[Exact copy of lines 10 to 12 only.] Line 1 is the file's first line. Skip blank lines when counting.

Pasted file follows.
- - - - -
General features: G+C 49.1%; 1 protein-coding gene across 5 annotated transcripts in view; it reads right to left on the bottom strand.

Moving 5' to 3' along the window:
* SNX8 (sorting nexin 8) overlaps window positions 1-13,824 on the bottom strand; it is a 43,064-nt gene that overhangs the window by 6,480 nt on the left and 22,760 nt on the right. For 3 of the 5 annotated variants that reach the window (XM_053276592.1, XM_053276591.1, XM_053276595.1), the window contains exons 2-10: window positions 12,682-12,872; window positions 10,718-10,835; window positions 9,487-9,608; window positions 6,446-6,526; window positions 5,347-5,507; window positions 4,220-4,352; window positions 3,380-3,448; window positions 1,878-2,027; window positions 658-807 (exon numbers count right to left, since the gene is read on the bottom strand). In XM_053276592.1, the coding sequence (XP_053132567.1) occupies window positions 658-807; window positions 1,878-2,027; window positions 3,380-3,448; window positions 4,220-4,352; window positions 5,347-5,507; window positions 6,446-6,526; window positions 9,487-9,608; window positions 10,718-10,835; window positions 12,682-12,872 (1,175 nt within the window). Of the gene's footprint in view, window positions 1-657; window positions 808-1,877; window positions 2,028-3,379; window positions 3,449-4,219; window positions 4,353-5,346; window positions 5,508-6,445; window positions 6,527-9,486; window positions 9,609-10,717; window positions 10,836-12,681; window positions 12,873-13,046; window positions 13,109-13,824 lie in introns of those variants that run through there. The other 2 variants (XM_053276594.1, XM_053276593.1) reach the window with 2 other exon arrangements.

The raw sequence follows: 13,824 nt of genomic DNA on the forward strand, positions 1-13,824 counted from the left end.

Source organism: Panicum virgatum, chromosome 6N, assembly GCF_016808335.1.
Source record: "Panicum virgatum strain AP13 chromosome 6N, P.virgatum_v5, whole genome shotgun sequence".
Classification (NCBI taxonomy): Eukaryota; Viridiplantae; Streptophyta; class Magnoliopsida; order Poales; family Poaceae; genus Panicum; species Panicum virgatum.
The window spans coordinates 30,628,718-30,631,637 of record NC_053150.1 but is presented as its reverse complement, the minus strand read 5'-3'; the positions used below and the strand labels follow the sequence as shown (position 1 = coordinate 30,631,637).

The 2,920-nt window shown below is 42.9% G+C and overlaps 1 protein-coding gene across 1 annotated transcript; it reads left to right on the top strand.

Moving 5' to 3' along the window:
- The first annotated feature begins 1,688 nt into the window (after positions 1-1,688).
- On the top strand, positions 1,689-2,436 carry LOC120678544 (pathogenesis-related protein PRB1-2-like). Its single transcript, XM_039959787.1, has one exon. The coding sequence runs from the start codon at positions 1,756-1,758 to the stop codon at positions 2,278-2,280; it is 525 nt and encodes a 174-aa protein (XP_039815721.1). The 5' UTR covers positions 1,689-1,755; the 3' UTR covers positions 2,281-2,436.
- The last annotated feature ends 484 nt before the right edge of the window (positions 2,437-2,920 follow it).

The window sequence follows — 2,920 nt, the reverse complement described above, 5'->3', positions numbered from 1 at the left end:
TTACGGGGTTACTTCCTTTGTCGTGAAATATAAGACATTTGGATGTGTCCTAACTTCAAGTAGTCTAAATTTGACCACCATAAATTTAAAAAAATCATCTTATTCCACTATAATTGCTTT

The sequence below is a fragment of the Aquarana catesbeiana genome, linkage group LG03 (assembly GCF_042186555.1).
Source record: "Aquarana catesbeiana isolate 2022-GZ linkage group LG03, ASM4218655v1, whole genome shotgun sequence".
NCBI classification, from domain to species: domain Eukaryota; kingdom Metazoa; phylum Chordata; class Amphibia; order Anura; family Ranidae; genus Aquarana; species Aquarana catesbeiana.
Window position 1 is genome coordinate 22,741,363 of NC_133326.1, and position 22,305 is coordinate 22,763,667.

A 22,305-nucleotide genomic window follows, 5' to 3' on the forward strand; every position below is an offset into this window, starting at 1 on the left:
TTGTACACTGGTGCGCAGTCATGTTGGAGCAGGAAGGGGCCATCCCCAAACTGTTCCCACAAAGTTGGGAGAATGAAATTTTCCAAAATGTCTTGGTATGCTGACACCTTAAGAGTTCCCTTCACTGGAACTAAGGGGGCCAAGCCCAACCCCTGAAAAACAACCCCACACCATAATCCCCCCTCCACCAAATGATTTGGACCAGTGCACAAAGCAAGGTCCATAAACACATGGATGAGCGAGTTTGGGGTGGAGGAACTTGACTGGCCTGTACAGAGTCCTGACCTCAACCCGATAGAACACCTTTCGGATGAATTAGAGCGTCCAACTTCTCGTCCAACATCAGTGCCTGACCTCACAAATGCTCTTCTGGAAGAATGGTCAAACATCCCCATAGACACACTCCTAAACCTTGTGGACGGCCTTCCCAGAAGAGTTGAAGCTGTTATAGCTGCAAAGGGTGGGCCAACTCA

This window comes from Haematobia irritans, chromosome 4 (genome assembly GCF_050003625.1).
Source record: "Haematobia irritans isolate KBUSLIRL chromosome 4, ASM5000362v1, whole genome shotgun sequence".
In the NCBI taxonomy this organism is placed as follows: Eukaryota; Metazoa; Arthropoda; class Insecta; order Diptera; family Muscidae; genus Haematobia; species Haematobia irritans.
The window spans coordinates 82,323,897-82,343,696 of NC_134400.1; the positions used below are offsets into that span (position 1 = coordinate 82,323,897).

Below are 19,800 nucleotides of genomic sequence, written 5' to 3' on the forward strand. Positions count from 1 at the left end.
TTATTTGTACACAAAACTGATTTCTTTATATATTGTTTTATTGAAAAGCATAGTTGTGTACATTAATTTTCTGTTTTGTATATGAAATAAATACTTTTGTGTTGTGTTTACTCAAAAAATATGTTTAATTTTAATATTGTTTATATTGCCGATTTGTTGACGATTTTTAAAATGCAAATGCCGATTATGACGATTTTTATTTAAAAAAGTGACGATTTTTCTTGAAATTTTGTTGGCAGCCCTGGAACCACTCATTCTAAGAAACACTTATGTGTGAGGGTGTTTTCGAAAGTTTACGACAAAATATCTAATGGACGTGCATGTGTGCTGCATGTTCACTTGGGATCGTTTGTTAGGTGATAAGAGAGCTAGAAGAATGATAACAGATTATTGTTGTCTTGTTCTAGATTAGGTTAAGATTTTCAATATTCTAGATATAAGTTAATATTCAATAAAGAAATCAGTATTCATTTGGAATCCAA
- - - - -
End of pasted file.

Moving 5' to 3' along the window:
- The first annotated feature begins 1,688 nt into the window (after positions 1-1,688).
- On the top strand, positions 1,689-2,436 carry LOC120678544 (pathogenesis-related protein PRB1-2-like). Its single transcript, XM_039959787.1, has one exon. The coding sequence runs from the start codon at positions 1,756-1,758 to the stop codon at positions 2,278-2,280; it is 525 nt and encodes a 174-aa protein (XP_039815721.1). The 5' UTR covers positions 1,689-1,755; the 3' UTR covers positions 2,281-2,436.